Post # 46
Here’s a link to an article in the NY Times on how the costs of giving birth in the U.S.
Even if you have insurance, whay your insurance is charged is much higher than in other countries (because we in the U.S. may much higher rates for the procedures performed vs. the rest of the industrialized world. Why? Our government doesn’t regulate pricing.) Of course, we all still pay for that in the form of higher insurance premiums.
Post # 47
we are lucky we have insurance, the problem here ( I am in NJ) is the daycare, its freaking high!, sometimes one of the parent have to stay at home because its cheaper to stay home(if you make minimum wage) that pay daycare…
Post # 48
“Although then I look at housing prices here and overall higher cost of living, and I am dumb founded as to how to afford these future children after we have them.”
It strikes me that… maybe we Brits just seem to want less, in important ways? Does that even make any sense?
I remember posting on here that I was worried about 2 relatives who were very well off indeed, had both had cancer, and were still working long hours past retirement age because they considered that they needed the money. My opinion was that they should retire and enjoy their remaining years, as they had both been very sick and might not have much time left together. Why waste their time working when they could afford to enjoy life instead? How to tell them this?
A lot of the hive basically said “don’t. It’s not your business if they want to work themselves to death to buy a yacht, or whatever”.
So then I went and got some advice from some British people IRL, who fortunately all agreed with me.
Cultural difference? Or maybe we just want less because we can’t afford more, LOL!
Post # 49
I work for an ambulance department (closely tied with an IHS government run hospital) AND I am pregnant. I have insurance but it doens’t cover everything. Much like this article my first prenatal appointment was over $2,000! When I called to tell them that 1. there is no way in hell i can afford them and 2. There were a TON of unjustified charges that I was not willing to pay. They completely redid by bill it got reduced to about $400. that is a HUGE difference but had I had full coverage insurance I probably woudln’t have even looked at it and the hospital would have just gotten their $2k check from my insurance company. So silly.
Post # 50
With my insurance from my job I would pay nothing. Also, we get a LOT of leave so most women are out for months and get paid.
Post # 51
Haha! Perhaps a bit of both! You all defintiely seem content with less, but that’s also because things are more expensive, and then with housing in the south at least, there simply isn’t enough space (to build more houses, have bigger houses, and space within the house to fill with things!).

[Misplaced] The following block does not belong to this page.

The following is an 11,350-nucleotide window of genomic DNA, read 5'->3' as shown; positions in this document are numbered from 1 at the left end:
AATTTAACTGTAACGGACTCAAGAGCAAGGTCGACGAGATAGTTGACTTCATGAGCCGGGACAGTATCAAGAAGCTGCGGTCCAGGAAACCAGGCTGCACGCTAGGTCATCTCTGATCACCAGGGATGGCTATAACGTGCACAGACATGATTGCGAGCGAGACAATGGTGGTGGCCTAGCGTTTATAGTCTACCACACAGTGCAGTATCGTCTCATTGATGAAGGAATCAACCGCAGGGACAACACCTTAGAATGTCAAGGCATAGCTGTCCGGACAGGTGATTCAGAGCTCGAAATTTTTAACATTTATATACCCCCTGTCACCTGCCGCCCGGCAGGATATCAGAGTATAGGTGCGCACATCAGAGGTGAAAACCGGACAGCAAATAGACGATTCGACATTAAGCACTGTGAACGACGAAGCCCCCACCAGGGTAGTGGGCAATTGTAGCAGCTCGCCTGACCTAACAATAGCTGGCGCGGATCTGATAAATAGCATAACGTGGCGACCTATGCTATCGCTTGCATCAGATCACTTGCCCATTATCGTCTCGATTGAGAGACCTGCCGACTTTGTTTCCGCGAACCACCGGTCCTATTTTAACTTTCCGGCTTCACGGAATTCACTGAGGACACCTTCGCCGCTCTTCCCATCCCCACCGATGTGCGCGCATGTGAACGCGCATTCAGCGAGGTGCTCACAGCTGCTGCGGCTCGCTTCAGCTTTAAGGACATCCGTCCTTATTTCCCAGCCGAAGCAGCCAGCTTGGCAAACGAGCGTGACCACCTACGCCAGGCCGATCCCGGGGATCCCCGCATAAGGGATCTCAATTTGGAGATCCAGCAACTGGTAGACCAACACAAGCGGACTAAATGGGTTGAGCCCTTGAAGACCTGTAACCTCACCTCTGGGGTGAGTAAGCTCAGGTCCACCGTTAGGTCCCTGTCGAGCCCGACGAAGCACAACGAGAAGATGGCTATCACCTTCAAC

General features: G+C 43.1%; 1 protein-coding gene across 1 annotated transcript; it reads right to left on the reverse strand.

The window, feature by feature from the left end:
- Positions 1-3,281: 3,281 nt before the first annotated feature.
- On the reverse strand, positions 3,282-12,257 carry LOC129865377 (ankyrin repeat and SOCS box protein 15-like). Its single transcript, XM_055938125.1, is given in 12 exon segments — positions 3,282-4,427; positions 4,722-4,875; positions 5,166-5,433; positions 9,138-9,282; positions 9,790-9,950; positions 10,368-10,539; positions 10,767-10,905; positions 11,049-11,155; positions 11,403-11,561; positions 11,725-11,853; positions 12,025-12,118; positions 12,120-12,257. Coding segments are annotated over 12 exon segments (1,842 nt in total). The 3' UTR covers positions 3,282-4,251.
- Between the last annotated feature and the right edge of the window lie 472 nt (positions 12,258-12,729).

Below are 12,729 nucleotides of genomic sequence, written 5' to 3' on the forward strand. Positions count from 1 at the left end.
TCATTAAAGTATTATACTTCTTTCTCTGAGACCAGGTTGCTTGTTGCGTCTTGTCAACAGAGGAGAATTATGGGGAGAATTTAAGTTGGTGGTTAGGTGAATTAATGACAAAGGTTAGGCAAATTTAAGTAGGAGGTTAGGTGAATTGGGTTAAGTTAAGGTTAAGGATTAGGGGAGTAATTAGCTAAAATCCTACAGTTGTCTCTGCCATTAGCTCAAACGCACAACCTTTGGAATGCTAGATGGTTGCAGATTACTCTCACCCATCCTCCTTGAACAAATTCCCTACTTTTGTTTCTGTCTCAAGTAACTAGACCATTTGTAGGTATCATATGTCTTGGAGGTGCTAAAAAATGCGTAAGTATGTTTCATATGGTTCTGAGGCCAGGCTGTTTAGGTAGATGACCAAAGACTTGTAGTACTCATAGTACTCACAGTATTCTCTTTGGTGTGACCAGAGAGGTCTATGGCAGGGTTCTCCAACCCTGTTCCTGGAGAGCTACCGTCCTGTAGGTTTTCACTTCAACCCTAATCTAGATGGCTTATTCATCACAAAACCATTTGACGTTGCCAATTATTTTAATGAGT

Post # 52
Unless an American has no insurance whatsoever AND makes too much to qualify for gov’t insurance; majority of people do not completely pay for any of that. I know some insurances do not cover 3D ultrasounds so women tend to pay for that but I went with a friend for one and she was only charged $100.
Post # 53
Yeah, my insurance covered everything 100%. /shrug
Post # 54
Thanks for the info ladies, all I hear about is how expensive healthcare is in the US. I didn’t know that you could get such good insurance there.
Post # 56
Actually, I pay for insurance that covers almost all of the stuff you mentioned in your post.
Post # 55
alleycat1984: My husband has great insurance, so it’s really not costing us. I’m lucky enough to be a Stay-At-Home Wife, so taking time off of work isn’t an issue either; however, I imagine it’d be hard to do with limited maternity leave.
Post # 57
I think health care is so expensive in general because doctors and hospitals can pretty much charge whatever they want like one of the pp mentioned. But we also have insurance to cover 80% (for example) of our bills so it doesn’t hit us as hard. But you also get what you pay for. In the US we generally are seen (relatively) quickly if we go to the hospital, we have private delivery/postpartum rooms (more often than not) etc. instead of being in a room laboring with a few other ladies after waiting hours to be seen. I’m sure that isn’t always the case but that was the experience of a few Canadian mamas I know. And if we need to see a specialist for something we can get in right away instead of taking months to get an appointment. I think there are pros and cons either way.
Post # 58
with my insurance, i think we will have to pay $1400. the hospital visit and delivery will cost around $20k i think. i am paying a really small portion of it when it’s all said and done.
Post # 59
I heard that everyone who has a child in Canada gets a monthly stipend from the government each month until the child turns 18…seriously!?
Post # 60
CCTB, $100/m per child under 18 to “help with the cost of raising children.” Cute. I think it’s a little wasteful, tbh. I think more acce$$ible child care would be a more worthy investment, including affordable after-hours care for shift workers.